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CEG review extended

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After a long week of grueling testimony on Constellation Energy Group's proposed nuclear joint venture with a French partner, the regulatory review will continue into next week, a hurdle that both companies had not expected when they signed the deal last year.

The state Public Service Commission heard from more than 10 witnesses in late-night sessions on whether the $4.5 billion sale of nearly half of Constellation's nuclear power business to Electricite de France would hurt Constellation's regulated utility, Baltimore Gas and Electric Co., and its customers.

In particular, the proposed third nuclear reactor at Calvert Cliffs in Southern Maryland has become the dominant point of contention between the state and the two companies.

Several witnesses for EDF and Constellation said the deal would create benefits for Maryland and BGE customers, including $1.8 billion to $2.7 billion in savings from lower electricity prices because of construction of the new reactor; $130 million in tax revenue; new jobs and private investment in Maryland's energy infrastructure.

But the state and the Maryland Office of the People's Counsel dispute claims that the deal would create direct benefits for BGE ratepayers, as required under state law.

An outside expert hired by the PSC staff, however, came to the opposite conclusion, finding that the deal would produce benefits ranging from $474 million to $985 million to BGE customers based on several factors, including the completion of the new reactor.

The hearings are to resume Monday, at least a day longer than expected.

Gov. Martin O'Malley said in an op-ed column in The Baltimore Sun this week that "under the right circumstances, a new nuclear unit at Calvert Cliffs could very well be a good thing - but only if ratepayers are protected."

He reiterated concerns expressed by the state and other opponents during the proceedings: that the costs of the Calvert Cliffs project would divert resources away from BGE and that the utility would be exposed to risks associated with the new nuclear development. EDF and Constellation reject such concerns. Constellation said it would not pursue the project at all costs. And neither company has committed to building the third nuclear unit.

Still, an EDF executive testified this week that the French utility would abandon the nuclear project if the PSC blocks the transaction or places excessive conditions.

So far, the proposed nuclear unit has received approval by the PSC and is a finalist for a federal loan guarantee considered critical to financing the reactor.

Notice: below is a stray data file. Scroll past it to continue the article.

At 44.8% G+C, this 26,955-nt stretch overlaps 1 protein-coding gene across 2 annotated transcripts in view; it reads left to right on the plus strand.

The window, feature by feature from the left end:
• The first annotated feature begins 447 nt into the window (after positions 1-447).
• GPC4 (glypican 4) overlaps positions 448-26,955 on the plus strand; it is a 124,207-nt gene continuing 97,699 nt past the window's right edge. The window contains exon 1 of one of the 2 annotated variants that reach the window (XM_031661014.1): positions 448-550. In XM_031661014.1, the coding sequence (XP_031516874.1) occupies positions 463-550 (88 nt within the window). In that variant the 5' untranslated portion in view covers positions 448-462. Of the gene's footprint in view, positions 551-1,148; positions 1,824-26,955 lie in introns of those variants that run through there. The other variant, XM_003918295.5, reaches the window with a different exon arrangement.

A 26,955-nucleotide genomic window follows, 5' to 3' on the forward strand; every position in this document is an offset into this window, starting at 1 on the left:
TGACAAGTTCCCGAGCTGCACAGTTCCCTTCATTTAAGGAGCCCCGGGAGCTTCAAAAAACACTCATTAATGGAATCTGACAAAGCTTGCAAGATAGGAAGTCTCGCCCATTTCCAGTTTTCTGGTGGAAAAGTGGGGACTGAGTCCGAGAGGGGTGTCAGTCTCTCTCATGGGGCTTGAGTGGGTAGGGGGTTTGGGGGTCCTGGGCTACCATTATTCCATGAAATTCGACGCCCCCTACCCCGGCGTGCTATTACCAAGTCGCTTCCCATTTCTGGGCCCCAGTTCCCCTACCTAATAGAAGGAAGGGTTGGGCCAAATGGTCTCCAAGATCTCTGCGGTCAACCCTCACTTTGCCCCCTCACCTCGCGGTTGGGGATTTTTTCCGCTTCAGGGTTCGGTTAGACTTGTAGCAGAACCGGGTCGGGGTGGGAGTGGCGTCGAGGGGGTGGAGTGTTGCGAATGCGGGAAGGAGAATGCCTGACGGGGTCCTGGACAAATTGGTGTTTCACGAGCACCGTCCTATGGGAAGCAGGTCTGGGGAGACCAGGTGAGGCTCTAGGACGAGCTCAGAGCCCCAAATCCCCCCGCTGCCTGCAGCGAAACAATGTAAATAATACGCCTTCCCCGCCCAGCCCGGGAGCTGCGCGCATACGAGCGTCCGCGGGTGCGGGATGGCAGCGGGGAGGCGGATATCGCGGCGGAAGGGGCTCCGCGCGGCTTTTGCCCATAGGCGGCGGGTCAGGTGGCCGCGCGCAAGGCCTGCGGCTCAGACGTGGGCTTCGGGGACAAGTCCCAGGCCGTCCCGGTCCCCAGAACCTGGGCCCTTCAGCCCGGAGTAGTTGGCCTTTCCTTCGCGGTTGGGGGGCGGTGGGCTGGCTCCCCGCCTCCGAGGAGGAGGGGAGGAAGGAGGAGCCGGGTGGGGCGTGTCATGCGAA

The Maryland Office of the People's Counsel, which represents BGE ratepayers and opposes the deal, argues the approval of the EDF transaction and the future of the third nuclear unit are two separate issues.

Paula M. Carmody, the Maryland people's counsel, notes that an existing nuclear venture between Constellation and EDF called UniStar had been pursuing the Calvert Cliffs project before they agreed to another deal last year.

"It's the opinion of our expert and our view at present that the proposed transaction is not going to provide benefits to our ratepayers, and based on what we have seen, there is concern about harm," Carmody said.

The state, the people's counsel and the PSC staff have proposed "ring-fencing" measures that would protect BGE against the financial risks of the parent company, including bankruptcy.

Constellation and EDF say they are willing to agree to some safeguard efforts but argue some go too far, including a recommendation for Constellation to make a cash infusion to BGE after the deal closes.

Even with ring-fencing measures, Carmody said, such conditions would only mitigate harm but would not satisfy the benefits test under the law.

Meanwhile, behind-the-scenes settlement talks between O'Malley and Constellation appear to have quieted since the governor rejected the company's proposal in July. The sides had been holding discussions while the regulatory process is under way, with the governor seeking rate relief and other concessions.

Neither Constellation nor EDF anticipated the state regulatory review.

Constellation is appealing a court decision denying that it has a right to challenge the PSC's authority to review the transaction.

Constellation has contended that the PSC has no say in the matter under a settlement between the company and the state last year that raised the threshold that triggers regulatory review of transactions to those that involve at least one-fifth of the voting control or board seats at Constellation.

However, the PSC concluded that the deal requires regulatory scrutiny because EDF would acquire Constellation assets, not voting interests.

The regulatory proceedings have forced Constellation and EDF to miss their deadline to close the transaction by Sept. 17. The two parties have extended the deadline to Oct. 30.

The PSC ruling is expected by Oct. 16.

Copyright © 2014, The Baltimore Sun
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